Jill Marshall, president of Columbia Title, says her company never sought out entry-level people until they recently held a “dating session.” Invites were posted on Facebook and Craigslist, while staff also invited friends in their network to attend a two-hour date session. More than 20 people showed up for the interviews, which were conducted by five employees from Columbia Title.

“We found a person who came from the courthouse and handled entry of child support payments,” Marshall said. “She was a great candidate for the position we had open.”

Frank Pellegrini, chief executive officer of Prairie Title, said his company became stuck in a process constantly hiring for skill. The company needed to hire people who could immediately handle the work because it was growing so fast and taking in more business.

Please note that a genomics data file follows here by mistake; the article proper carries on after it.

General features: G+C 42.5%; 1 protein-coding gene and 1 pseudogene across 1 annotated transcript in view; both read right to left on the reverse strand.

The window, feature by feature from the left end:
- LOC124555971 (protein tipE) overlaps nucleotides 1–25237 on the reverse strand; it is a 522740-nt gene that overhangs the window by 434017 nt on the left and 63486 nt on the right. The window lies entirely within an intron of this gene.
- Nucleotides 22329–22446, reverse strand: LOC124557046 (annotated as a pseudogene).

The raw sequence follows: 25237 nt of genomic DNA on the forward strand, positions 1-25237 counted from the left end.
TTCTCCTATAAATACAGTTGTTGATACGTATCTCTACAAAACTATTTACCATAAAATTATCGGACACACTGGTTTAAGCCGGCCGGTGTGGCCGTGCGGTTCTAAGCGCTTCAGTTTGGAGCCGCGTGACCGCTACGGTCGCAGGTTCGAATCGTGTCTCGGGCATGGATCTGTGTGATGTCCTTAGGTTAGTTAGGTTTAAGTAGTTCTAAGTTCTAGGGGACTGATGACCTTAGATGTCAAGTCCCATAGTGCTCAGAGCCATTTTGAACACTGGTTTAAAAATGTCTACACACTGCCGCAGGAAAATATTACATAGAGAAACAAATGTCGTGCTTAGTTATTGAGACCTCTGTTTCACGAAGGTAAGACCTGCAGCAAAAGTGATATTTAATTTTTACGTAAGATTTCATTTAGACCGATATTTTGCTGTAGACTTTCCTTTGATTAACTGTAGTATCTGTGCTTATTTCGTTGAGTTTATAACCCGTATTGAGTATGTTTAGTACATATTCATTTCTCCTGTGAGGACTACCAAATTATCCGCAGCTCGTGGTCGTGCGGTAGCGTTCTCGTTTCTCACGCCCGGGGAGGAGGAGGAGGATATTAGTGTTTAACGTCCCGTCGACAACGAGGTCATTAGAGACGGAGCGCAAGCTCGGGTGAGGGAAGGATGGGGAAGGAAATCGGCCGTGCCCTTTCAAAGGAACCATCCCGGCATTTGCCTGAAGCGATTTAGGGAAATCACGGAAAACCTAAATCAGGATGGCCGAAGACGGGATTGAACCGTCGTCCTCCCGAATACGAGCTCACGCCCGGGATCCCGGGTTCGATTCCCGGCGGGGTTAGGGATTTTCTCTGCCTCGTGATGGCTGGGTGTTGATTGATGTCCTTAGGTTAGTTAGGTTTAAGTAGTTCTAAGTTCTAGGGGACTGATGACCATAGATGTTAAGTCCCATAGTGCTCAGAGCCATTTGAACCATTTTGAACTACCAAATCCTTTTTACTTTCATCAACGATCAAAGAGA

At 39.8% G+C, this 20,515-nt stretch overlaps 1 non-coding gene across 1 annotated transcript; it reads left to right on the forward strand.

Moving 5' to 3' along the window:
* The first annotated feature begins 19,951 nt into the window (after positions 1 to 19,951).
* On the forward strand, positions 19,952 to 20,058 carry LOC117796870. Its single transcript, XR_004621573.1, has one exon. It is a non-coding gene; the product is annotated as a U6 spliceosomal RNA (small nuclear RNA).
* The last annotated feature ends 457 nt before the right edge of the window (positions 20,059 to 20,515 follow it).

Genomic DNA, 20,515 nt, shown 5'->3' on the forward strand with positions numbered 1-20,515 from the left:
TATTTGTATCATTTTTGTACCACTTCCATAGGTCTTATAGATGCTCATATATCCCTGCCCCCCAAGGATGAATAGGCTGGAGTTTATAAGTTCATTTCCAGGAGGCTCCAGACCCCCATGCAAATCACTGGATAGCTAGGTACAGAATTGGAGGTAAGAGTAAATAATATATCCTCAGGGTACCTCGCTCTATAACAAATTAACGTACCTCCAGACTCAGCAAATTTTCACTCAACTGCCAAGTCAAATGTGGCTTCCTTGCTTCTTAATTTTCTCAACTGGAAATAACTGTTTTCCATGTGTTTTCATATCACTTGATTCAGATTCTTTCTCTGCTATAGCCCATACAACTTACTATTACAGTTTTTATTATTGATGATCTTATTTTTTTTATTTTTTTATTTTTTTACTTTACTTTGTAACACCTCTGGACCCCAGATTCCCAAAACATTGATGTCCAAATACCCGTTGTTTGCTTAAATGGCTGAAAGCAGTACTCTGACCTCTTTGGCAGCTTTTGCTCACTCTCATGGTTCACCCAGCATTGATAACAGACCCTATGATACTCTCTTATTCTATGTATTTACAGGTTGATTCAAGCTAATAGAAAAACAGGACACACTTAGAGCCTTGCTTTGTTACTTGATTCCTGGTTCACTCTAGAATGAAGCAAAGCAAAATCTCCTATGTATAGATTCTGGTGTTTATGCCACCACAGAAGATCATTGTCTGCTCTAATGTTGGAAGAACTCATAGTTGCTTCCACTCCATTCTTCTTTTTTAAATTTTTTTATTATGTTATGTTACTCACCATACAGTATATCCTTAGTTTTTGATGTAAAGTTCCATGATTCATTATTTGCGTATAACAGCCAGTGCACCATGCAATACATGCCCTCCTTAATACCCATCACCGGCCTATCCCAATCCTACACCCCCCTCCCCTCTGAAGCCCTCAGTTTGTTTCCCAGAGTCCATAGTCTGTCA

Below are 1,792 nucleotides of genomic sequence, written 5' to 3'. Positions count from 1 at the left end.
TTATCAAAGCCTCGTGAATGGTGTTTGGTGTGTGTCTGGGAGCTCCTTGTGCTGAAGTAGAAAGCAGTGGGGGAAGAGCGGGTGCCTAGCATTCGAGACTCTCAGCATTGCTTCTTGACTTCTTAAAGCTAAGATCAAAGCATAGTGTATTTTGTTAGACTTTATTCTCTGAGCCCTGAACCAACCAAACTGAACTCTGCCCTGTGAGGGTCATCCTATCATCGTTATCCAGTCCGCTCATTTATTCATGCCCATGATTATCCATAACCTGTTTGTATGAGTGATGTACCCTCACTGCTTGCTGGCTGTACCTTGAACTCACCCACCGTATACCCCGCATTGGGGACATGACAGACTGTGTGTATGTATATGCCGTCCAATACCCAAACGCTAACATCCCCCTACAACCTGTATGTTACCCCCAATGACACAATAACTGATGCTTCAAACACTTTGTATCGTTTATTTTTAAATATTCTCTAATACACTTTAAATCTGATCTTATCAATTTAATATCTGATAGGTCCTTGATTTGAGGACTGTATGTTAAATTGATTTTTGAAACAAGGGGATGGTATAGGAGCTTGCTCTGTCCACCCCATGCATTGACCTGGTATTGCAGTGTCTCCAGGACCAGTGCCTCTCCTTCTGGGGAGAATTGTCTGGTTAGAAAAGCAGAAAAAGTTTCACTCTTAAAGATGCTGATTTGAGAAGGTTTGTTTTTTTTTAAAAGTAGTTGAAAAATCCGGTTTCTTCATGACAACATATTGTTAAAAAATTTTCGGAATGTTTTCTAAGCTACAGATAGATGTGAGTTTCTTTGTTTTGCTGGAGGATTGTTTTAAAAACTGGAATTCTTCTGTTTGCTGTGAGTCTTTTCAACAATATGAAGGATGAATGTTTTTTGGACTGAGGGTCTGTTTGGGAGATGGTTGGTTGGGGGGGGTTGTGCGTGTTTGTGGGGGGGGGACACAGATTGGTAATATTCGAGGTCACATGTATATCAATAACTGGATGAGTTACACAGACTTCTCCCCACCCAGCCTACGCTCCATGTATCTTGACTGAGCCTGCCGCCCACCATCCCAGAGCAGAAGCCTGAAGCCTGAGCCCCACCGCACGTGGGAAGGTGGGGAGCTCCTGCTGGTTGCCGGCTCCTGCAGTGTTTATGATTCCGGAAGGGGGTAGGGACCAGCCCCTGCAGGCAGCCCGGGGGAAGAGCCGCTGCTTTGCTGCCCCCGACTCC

“That didn’t always work out,” he said. “Now we take a deliberate approach. We want the right cultural mix with people that are enthusiastic about coming to work.”

With several universities in close proximity to his office, Pellegrini has connected with counselors that help students find employment during college and after graduation.

Students who major in history and communications tend to be good targets. It’s important to keep an open mind when searching. While law school graduates may provide certain skills, people working in restaurants or mixing up your cocktails may provide needed customer service and communication skills.

“The pool is shallow and this is an aging industry,” McGovern said. “We need to start pulling from people who don’t know about title.”

The Hiring Process

A step that could prove beneficial during the hiring process is to develop detailed job descriptions. This includes getting very specific, such as explaining that an entry-level position may involve answering the phone.